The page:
Message 9 of 18 , Jul 4, 2009
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                      I was looking at your message, again, and saw that it said blood test. The blood test is expensive and the vet can make up a skin test from hair, nail clippings, etc. to do with the skin test kit. ferretmomCindy



                      --- In AmericanFerretAssociation@yahoogroups.com, joclyn atuo <joclyn_at_uo@...> wrote:
                      >
                      > the blood test for allergies can be specified to test for ferret allergy.
                      >
                      > joclyn

                      [Extra quoting deleted by moderator. --Dav]
                    • joclyn atuo
                      i d think it would be a standard option to choose when the doc pulls the blood to send it to the lab. i ve never done a kit for testing...always went to
                      Message 10 of 18 , Jul 4, 2009
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                        i'd think it would be a standard option to choose when the doc pulls the blood to send it to the lab. i've never done a 'kit' for testing...always went to either the allergist or the ear/nose/throat doc and they pulled blood and sent it to the lab.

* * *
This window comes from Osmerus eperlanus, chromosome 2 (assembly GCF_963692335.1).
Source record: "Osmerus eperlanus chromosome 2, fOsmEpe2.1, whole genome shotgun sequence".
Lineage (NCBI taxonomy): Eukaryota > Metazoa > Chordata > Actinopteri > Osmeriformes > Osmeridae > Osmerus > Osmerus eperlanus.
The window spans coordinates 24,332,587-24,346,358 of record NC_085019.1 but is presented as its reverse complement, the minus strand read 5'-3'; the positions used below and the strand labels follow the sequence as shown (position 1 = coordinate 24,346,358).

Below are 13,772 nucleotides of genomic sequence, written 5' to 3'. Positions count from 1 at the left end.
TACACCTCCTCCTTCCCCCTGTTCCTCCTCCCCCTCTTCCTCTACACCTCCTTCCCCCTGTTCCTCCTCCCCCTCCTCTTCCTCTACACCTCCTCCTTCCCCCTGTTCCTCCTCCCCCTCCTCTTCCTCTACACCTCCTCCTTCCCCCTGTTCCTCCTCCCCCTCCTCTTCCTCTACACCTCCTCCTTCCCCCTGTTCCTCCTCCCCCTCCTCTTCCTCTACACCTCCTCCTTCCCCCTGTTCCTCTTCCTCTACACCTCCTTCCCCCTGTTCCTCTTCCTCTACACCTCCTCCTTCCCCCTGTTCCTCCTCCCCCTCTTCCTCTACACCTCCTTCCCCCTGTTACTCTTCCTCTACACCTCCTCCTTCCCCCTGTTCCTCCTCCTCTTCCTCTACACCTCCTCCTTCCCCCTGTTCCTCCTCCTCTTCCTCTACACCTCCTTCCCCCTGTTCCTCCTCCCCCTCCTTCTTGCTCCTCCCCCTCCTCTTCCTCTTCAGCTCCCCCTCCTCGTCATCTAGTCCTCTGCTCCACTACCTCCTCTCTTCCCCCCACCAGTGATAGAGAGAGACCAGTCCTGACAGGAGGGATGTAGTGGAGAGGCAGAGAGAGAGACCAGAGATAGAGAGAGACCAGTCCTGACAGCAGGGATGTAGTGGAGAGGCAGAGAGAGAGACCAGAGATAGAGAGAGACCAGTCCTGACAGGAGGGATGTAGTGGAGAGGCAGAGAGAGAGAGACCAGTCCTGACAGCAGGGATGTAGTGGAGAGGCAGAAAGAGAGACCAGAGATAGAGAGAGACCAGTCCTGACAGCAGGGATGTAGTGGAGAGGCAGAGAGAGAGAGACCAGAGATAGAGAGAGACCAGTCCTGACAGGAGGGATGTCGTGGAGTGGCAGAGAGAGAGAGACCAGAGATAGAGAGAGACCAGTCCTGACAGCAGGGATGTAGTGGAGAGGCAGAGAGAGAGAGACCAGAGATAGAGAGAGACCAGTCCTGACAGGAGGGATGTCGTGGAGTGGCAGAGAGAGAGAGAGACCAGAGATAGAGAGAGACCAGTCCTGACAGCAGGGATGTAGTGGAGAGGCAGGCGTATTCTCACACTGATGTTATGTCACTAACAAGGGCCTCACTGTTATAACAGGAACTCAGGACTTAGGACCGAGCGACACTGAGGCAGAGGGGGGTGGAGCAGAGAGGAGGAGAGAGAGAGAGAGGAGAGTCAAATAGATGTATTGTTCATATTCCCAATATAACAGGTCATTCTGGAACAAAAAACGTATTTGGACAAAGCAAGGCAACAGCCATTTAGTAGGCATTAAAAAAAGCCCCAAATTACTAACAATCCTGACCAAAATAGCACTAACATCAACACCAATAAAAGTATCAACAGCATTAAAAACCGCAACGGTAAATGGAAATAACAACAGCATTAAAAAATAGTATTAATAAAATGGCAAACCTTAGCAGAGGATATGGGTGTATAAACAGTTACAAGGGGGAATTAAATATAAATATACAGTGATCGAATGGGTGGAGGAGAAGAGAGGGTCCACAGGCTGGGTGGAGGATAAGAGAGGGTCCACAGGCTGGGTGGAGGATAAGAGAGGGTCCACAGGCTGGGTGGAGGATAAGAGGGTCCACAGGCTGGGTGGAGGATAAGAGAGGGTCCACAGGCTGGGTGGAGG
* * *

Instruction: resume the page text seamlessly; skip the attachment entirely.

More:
joclyn





                        To: AmericanFerretAssociation@yahoogroups.com
                        From: ferretmom23@...
                        Date: Fri, 3 Jul 2009 22:38:49 +0000
                        Subject: [AFA Ferret] Re: HELP!! Allergy Question


                        That's great that the companies that offer the testing kits have started to include ferrets. Do you happen to know the name of the company that offers this kit? ferretmomCindy

                        [Extra quoting deleted by moderator. --Dav]
                      • joclyn atuo
                        the skin tests are still done at the doc s office - they re not something that can be done at home. they re also more generalized than the blood tests. with
                        Message 11 of 18 , Jul 5, 2009